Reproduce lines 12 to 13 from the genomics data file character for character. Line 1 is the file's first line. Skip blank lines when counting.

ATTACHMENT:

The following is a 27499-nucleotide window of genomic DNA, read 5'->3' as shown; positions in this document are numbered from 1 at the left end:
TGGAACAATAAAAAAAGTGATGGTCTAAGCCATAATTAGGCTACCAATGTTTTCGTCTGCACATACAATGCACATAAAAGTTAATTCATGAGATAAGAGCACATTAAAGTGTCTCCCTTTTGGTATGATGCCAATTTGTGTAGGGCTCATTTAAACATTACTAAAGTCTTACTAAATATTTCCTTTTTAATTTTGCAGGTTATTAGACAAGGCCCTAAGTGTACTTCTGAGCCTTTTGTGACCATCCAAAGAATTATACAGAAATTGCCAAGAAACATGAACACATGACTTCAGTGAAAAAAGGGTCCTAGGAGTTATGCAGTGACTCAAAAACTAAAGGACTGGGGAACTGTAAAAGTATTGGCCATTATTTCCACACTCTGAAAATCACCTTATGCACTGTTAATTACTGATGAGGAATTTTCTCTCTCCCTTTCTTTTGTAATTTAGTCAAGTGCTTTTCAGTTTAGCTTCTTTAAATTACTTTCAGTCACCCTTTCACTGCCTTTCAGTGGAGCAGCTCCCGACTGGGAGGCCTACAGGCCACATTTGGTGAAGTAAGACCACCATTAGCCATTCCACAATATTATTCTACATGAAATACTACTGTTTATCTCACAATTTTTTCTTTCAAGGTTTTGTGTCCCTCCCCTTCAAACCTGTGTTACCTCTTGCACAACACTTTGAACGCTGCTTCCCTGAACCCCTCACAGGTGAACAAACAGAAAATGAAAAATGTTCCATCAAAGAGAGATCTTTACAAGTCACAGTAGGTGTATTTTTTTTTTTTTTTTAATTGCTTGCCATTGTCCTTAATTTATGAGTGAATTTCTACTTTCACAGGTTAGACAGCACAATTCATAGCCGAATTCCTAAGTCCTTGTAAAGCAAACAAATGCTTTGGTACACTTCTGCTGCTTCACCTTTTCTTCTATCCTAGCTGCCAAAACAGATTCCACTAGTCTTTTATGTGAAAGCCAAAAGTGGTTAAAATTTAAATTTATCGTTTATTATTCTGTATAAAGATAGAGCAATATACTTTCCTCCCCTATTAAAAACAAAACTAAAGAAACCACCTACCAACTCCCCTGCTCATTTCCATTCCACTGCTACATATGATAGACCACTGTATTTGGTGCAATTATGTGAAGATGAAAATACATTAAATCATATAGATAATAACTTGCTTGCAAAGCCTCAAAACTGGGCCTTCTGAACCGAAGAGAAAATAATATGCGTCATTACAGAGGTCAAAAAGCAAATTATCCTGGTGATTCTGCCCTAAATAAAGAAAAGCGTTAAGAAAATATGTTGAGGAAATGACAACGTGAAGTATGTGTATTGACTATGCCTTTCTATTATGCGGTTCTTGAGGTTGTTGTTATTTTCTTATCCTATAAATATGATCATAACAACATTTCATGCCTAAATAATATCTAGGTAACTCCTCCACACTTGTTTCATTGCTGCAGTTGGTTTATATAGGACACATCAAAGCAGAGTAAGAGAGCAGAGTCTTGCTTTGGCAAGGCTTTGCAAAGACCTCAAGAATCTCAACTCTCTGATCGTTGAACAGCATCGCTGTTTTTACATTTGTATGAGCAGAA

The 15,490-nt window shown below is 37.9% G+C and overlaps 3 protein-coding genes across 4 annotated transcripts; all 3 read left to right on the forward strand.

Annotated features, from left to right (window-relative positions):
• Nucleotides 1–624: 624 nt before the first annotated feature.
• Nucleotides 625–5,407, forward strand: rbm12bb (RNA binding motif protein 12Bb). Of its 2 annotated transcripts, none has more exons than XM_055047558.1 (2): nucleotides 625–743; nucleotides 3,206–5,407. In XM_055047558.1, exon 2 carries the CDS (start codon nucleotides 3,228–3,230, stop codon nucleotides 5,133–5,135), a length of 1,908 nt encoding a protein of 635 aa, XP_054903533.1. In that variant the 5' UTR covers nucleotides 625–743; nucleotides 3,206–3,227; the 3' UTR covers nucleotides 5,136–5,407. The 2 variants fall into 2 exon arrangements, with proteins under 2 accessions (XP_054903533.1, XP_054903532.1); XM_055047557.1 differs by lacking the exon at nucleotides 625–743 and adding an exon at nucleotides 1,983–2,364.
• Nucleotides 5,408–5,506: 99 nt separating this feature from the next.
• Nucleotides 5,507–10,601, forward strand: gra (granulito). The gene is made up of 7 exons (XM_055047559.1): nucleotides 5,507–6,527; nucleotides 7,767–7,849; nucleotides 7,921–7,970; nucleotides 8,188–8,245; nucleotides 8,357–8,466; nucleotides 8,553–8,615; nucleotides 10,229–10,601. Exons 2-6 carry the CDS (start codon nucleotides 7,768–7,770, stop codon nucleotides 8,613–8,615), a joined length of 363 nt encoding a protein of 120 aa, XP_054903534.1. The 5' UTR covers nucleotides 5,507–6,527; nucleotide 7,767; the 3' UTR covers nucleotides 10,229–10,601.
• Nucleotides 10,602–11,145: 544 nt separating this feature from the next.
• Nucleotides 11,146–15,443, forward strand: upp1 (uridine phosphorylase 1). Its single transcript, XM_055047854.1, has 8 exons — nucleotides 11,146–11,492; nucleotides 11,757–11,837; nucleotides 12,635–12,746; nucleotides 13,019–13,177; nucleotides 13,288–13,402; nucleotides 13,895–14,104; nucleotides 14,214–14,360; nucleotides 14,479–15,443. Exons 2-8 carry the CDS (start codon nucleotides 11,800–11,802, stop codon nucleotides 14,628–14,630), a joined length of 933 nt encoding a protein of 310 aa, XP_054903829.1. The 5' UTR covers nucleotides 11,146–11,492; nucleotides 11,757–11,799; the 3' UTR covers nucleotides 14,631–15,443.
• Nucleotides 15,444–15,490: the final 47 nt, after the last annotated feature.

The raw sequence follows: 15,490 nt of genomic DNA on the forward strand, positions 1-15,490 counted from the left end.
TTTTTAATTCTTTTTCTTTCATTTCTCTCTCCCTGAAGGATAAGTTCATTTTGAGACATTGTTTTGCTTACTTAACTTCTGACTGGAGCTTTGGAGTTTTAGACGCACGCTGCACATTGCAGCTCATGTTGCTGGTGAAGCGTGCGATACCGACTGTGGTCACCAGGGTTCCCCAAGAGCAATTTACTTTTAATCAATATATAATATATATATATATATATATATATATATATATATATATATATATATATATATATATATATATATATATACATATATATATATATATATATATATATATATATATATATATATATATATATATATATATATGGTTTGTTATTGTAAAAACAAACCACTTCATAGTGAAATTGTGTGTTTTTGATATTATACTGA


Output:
The raw sequence follows: 15,490 nt of genomic DNA on the forward strand, positions 1-15,490 counted from the left end.
TTTTTAATTCTTTTTCTTTCATTTCTCTCTCCCTGAAGGATAAGTTCATTTTGAGACATTGTTTTGCTTACTTAACTTCTGACTGGAGCTTTGGAGTTTTAGACGCACGCTGCACATTGCAGCTCATGTTGCTGGTGAAGCGTGCGATACCGACTGTGGTCACCAGGGTTCCCCAAGAGCAATTTACTTTTAATCAATATATAATATATATATATATATATATATATATATATATATATATATATATATATATATATATATATATATATATACATATATATATATATATATATATATATATATATATATATATATATATATATATATATATATGGTTTGTTATTGTAAAAACAAACCACTTCATAGTGAAATTGTGTGTTTTTGATATTATACTGA